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Brazil Communist Party of Brazil
http://www.photius.com/countries/brazil/government/brazil_government_communist_party_of_b~250.html
Sources: The Library of Congress Country Studies; CIA World Factbook
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    In 1993 the Brazilian Communist Party (Partido Comunista Brasileiro--PCB), in a stormy national convention led by its president, Deputy Roberto Freire, removed Marxist-Leninist doctrine from the party statutes and the hammer and sickle from its flag, and changed its name to the PPS (Popular Socialist Party). The original PCB had been organized in 1922. At Moscow's initiative, Luis Carlos Prestes took over the PCB's leadership in the mid-1930s. Prestes presided over the party until the early 1980s, when he was ousted by a renovated Euro-communist faction that had tired of his Stalinist line. During its illegal period (1948-85), the PCB was able to elect a few of its members under other party labels. The PCB regained legal registry in 1985, elected three representatives to the ANC in 1986, and again in 1990, always in coalitions. Deputy Freire carried the PCB banner as candidate for president in 1989, and became floor leader of the Franco government in 1992. In 1994 the PPS joined the FBP in support of Lula and elected one senator (Freire) and only two federal deputies.

    Communist Party of Brazil

    The Communist Party of Brazil (Partido Comunista do Brasil--PC do B) was created as an underground splinter from the PCB in 1958, following Soviet leader Nikita Khrushchev's denunciations of Stalinist atrocities. The PC do B repudiated the new Moscow line and aligned itself with Maoism. When the People's Republic of China began making economic reforms in 1979, the PC do B aligned itself with Albania. When Albania held its first free elections in 1992, the PC do B became nonaligned. After the PC do B was legalized in 1985, under the leadership of former deputy and former guerrilla Joćo Amazonas, it elected more deputies in 1986 and 1990 than its arch rival, the PCB. The PC do B joined the FBP in support of Lula in 1989 and 1994. The PC do B doubled its delegation from five to ten federal deputies, representing nine states, in 1994. This feat resulted from PC do B domination of student organizations in most states and astute use of coalitions.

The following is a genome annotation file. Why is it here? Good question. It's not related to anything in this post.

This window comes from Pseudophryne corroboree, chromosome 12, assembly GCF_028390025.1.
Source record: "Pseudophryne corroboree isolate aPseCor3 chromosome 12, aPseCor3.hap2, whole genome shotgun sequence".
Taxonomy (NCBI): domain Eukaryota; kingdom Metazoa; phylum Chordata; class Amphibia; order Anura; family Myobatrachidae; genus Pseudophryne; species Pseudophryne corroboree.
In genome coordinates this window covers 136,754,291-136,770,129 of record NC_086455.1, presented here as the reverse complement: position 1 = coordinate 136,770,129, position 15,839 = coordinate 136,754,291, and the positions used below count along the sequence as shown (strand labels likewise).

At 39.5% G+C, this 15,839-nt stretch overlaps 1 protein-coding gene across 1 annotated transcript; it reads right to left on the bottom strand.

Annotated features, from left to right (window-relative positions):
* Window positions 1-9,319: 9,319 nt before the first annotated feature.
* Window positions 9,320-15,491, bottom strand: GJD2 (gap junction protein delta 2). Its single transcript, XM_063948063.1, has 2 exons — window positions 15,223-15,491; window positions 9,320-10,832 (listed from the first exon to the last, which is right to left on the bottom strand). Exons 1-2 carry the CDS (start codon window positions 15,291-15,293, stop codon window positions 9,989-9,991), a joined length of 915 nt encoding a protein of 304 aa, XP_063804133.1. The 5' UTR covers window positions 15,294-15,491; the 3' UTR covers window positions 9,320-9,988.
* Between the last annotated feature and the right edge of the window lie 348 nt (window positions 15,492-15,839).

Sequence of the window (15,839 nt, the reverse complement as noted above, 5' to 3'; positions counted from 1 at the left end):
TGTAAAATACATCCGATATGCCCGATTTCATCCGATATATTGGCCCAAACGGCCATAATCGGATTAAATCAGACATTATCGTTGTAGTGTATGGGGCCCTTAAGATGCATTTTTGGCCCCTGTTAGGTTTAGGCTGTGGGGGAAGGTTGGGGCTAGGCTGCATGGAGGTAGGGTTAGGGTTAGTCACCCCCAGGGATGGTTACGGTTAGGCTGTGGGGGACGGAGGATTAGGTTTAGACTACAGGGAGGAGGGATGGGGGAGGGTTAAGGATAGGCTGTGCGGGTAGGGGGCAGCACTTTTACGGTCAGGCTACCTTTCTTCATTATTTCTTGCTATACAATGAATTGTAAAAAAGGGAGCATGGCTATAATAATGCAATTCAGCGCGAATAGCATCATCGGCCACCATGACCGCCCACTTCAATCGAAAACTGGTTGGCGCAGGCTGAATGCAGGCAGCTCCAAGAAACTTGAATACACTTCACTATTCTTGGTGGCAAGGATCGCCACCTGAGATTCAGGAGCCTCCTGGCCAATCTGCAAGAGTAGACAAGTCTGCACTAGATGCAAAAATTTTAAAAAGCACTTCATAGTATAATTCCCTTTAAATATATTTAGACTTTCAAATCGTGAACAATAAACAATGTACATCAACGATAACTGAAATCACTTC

Data as of April 1997


    NOTE: The information regarding Brazil on this page is re-published from The Library of Congress Country Studies and the CIA World Factbook. No claims are made regarding the accuracy of Brazil Communist Party of Brazil information contained here. All suggestions for corrections of any errors about Brazil Communist Party of Brazil should be addressed to the Library of Congress and the CIA.

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Revised 10-Nov-04
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